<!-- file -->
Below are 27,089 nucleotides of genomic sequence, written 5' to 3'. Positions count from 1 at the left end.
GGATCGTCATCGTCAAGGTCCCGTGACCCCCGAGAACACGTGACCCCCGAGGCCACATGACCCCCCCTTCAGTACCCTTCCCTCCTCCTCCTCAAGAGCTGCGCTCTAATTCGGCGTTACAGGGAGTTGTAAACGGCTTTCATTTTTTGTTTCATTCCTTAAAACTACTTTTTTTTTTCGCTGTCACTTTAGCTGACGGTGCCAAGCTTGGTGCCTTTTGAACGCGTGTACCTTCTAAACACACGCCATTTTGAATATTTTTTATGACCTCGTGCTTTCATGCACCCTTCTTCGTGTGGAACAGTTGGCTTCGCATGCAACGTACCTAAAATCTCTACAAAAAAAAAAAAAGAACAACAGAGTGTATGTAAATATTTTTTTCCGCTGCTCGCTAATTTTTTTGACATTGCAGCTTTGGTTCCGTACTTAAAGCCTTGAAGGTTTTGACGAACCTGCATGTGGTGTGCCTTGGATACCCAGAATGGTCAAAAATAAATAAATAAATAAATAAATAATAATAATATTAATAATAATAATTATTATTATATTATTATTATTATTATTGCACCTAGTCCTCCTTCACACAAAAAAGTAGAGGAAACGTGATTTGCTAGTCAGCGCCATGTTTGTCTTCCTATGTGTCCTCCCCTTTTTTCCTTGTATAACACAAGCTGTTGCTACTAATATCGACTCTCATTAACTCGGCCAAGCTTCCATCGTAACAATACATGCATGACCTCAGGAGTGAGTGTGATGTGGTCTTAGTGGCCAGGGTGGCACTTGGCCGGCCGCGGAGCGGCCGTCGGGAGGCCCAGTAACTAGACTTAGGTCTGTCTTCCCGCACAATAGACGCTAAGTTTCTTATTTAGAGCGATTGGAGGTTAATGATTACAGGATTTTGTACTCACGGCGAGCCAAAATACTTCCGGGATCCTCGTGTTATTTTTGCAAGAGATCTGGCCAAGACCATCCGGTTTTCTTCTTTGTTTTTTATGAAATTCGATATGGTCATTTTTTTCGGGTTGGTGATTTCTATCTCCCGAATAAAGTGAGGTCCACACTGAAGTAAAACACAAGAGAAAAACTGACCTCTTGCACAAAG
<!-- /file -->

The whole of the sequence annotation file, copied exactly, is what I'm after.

Below are 27,089 nucleotides of genomic sequence, written 5' to 3'. Positions count from 1 at the left end.
GGATCGTCATCGTCAAGGTCCCGTGACCCCCGAGAACACGTGACCCCCGAGGCCACATGACCCCCCCTTCAGTACCCTTCCCTCCTCCTCCTCAAGAGCTGCGCTCTAATTCGGCGTTACAGGGAGTTGTAAACGGCTTTCATTTTTTGTTTCATTCCTTAAAACTACTTTTTTTTTTCGCTGTCACTTTAGCTGACGGTGCCAAGCTTGGTGCCTTTTGAACGCGTGTACCTTCTAAACACACGCCATTTTGAATATTTTTTATGACCTCGTGCTTTCATGCACCCTTCTTCGTGTGGAACAGTTGGCTTCGCATGCAACGTACCTAAAATCTCTACAAAAAAAAAAAAAGAACAACAGAGTGTATGTAAATATTTTTTTCCGCTGCTCGCTAATTTTTTTGACATTGCAGCTTTGGTTCCGTACTTAAAGCCTTGAAGGTTTTGACGAACCTGCATGTGGTGTGCCTTGGATACCCAGAATGGTCAAAAATAAATAAATAAATAAATAAATAATAATAATATTAATAATAATAATTATTATTATATTATTATTATTATTATTGCACCTAGTCCTCCTTCACACAAAAAAGTAGAGGAAACGTGATTTGCTAGTCAGCGCCATGTTTGTCTTCCTATGTGTCCTCCCCTTTTTTCCTTGTATAACACAAGCTGTTGCTACTAATATCGACTCTCATTAACTCGGCCAAGCTTCCATCGTAACAATACATGCATGACCTCAGGAGTGAGTGTGATGTGGTCTTAGTGGCCAGGGTGGCACTTGGCCGGCCGCGGAGCGGCCGTCGGGAGGCCCAGTAACTAGACTTAGGTCTGTCTTCCCGCACAATAGACGCTAAGTTTCTTATTTAGAGCGATTGGAGGTTAATGATTACAGGATTTTGTACTCACGGCGAGCCAAAATACTTCCGGGATCCTCGTGTTATTTTTGCAAGAGATCTGGCCAAGACCATCCGGTTTTCTTCTTTGTTTTTTATGAAATTCGATATGGTCATTTTTTTCGGGTTGGTGATTTCTATCTCCCGAATAAAGTGAGGTCCACACTGAAGTAAAACACAAGAGAAAAACTGACCTCTTGCACAAAG